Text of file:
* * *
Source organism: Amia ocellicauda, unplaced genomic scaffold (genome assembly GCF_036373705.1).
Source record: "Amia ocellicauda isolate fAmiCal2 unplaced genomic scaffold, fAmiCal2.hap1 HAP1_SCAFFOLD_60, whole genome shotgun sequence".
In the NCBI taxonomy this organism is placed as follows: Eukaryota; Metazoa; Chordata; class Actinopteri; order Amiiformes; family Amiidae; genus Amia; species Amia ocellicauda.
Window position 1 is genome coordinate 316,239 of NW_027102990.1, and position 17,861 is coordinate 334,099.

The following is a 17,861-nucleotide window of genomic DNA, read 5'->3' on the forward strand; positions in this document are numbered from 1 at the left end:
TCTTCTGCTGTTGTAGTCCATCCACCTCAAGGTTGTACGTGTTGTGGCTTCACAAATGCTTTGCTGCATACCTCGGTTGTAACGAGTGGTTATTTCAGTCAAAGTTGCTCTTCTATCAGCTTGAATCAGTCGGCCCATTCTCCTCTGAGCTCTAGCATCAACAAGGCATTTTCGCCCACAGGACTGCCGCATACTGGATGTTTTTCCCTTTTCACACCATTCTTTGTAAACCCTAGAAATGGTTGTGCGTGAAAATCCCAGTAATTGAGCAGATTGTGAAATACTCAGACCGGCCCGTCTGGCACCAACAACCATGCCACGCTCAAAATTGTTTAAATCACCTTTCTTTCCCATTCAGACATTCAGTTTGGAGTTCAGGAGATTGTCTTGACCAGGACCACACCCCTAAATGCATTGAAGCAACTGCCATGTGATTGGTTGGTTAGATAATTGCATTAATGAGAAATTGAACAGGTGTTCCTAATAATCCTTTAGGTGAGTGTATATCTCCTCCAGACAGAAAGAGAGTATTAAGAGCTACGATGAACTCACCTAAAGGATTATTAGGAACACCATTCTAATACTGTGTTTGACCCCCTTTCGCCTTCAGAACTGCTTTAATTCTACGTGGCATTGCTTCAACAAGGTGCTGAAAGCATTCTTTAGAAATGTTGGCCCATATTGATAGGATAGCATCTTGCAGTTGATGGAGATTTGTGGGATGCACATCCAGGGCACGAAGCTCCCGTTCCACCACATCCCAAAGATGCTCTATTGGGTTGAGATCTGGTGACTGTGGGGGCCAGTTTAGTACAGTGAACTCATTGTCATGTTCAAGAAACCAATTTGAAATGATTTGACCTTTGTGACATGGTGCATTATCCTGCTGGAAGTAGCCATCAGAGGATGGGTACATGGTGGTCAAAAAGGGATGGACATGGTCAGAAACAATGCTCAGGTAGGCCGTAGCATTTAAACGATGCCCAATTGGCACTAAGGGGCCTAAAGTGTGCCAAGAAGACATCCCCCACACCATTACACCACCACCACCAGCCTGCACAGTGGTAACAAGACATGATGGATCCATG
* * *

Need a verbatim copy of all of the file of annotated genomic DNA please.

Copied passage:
Source organism: Amia ocellicauda, unplaced genomic scaffold (genome assembly GCF_036373705.1).
Source record: "Amia ocellicauda isolate fAmiCal2 unplaced genomic scaffold, fAmiCal2.hap1 HAP1_SCAFFOLD_60, whole genome shotgun sequence".
In the NCBI taxonomy this organism is placed as follows: Eukaryota; Metazoa; Chordata; class Actinopteri; order Amiiformes; family Amiidae; genus Amia; species Amia ocellicauda.
Window position 1 is genome coordinate 316,239 of NW_027102990.1, and position 17,861 is coordinate 334,099.

The following is a 17,861-nucleotide window of genomic DNA, read 5'->3' on the forward strand; positions in this document are numbered from 1 at the left end:
TCTTCTGCTGTTGTAGTCCATCCACCTCAAGGTTGTACGTGTTGTGGCTTCACAAATGCTTTGCTGCATACCTCGGTTGTAACGAGTGGTTATTTCAGTCAAAGTTGCTCTTCTATCAGCTTGAATCAGTCGGCCCATTCTCCTCTGAGCTCTAGCATCAACAAGGCATTTTCGCCCACAGGACTGCCGCATACTGGATGTTTTTCCCTTTTCACACCATTCTTTGTAAACCCTAGAAATGGTTGTGCGTGAAAATCCCAGTAATTGAGCAGATTGTGAAATACTCAGACCGGCCCGTCTGGCACCAACAACCATGCCACGCTCAAAATTGTTTAAATCACCTTTCTTTCCCATTCAGACATTCAGTTTGGAGTTCAGGAGATTGTCTTGACCAGGACCACACCCCTAAATGCATTGAAGCAACTGCCATGTGATTGGTTGGTTAGATAATTGCATTAATGAGAAATTGAACAGGTGTTCCTAATAATCCTTTAGGTGAGTGTATATCTCCTCCAGACAGAAAGAGAGTATTAAGAGCTACGATGAACTCACCTAAAGGATTATTAGGAACACCATTCTAATACTGTGTTTGACCCCCTTTCGCCTTCAGAACTGCTTTAATTCTACGTGGCATTGCTTCAACAAGGTGCTGAAAGCATTCTTTAGAAATGTTGGCCCATATTGATAGGATAGCATCTTGCAGTTGATGGAGATTTGTGGGATGCACATCCAGGGCACGAAGCTCCCGTTCCACCACATCCCAAAGATGCTCTATTGGGTTGAGATCTGGTGACTGTGGGGGCCAGTTTAGTACAGTGAACTCATTGTCATGTTCAAGAAACCAATTTGAAATGATTTGACCTTTGTGACATGGTGCATTATCCTGCTGGAAGTAGCCATCAGAGGATGGGTACATGGTGGTCAAAAAGGGATGGACATGGTCAGAAACAATGCTCAGGTAGGCCGTAGCATTTAAACGATGCCCAATTGGCACTAAGGGGCCTAAAGTGTGCCAAGAAGACATCCCCCACACCATTACACCACCACCACCAGCCTGCACAGTGGTAACAAGACATGATGGATCCATG